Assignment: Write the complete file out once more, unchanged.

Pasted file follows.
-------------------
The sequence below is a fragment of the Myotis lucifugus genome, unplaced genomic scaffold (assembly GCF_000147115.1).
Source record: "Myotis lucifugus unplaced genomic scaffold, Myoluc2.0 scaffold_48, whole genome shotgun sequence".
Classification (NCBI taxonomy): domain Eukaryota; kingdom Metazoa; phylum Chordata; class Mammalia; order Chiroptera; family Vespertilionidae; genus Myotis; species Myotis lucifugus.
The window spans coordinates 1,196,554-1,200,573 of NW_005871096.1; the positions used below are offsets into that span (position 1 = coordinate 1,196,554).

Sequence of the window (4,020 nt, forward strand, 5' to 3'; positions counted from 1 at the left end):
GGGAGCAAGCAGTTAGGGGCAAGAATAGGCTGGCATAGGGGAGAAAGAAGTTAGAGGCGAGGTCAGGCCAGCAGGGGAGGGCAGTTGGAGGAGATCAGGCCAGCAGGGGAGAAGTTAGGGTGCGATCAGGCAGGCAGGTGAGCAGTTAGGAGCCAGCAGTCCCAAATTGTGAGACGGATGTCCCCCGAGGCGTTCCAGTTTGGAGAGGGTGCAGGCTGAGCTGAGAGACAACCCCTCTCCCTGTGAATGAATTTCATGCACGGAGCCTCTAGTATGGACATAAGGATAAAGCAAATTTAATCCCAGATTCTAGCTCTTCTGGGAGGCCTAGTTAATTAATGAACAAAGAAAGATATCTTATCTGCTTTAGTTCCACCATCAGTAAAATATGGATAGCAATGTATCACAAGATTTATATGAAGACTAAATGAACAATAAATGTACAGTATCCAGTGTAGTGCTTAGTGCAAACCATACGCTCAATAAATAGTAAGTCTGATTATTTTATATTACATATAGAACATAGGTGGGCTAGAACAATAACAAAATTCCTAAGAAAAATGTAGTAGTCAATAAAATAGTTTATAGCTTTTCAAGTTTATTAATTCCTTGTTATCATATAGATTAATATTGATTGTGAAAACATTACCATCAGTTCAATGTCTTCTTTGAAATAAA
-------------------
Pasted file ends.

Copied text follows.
The sequence below is a fragment of the Myotis lucifugus genome, unplaced genomic scaffold (assembly GCF_000147115.1).
Source record: "Myotis lucifugus unplaced genomic scaffold, Myoluc2.0 scaffold_48, whole genome shotgun sequence".
Classification (NCBI taxonomy): domain Eukaryota; kingdom Metazoa; phylum Chordata; class Mammalia; order Chiroptera; family Vespertilionidae; genus Myotis; species Myotis lucifugus.
The window spans coordinates 1,196,554-1,200,573 of NW_005871096.1; the positions used below are offsets into that span (position 1 = coordinate 1,196,554).

Sequence of the window (4,020 nt, forward strand, 5' to 3'; positions counted from 1 at the left end):
GGGAGCAAGCAGTTAGGGGCAAGAATAGGCTGGCATAGGGGAGAAAGAAGTTAGAGGCGAGGTCAGGCCAGCAGGGGAGGGCAGTTGGAGGAGATCAGGCCAGCAGGGGAGAAGTTAGGGTGCGATCAGGCAGGCAGGTGAGCAGTTAGGAGCCAGCAGTCCCAAATTGTGAGACGGATGTCCCCCGAGGCGTTCCAGTTTGGAGAGGGTGCAGGCTGAGCTGAGAGACAACCCCTCTCCCTGTGAATGAATTTCATGCACGGAGCCTCTAGTATGGACATAAGGATAAAGCAAATTTAATCCCAGATTCTAGCTCTTCTGGGAGGCCTAGTTAATTAATGAACAAAGAAAGATATCTTATCTGCTTTAGTTCCACCATCAGTAAAATATGGATAGCAATGTATCACAAGATTTATATGAAGACTAAATGAACAATAAATGTACAGTATCCAGTGTAGTGCTTAGTGCAAACCATACGCTCAATAAATAGTAAGTCTGATTATTTTATATTACATATAGAACATAGGTGGGCTAGAACAATAACAAAATTCCTAAGAAAAATGTAGTAGTCAATAAAATAGTTTATAGCTTTTCAAGTTTATTAATTCCTTGTTATCATATAGATTAATATTGATTGTGAAAACATTACCATCAGTTCAATGTCTTCTTTGAAATAAA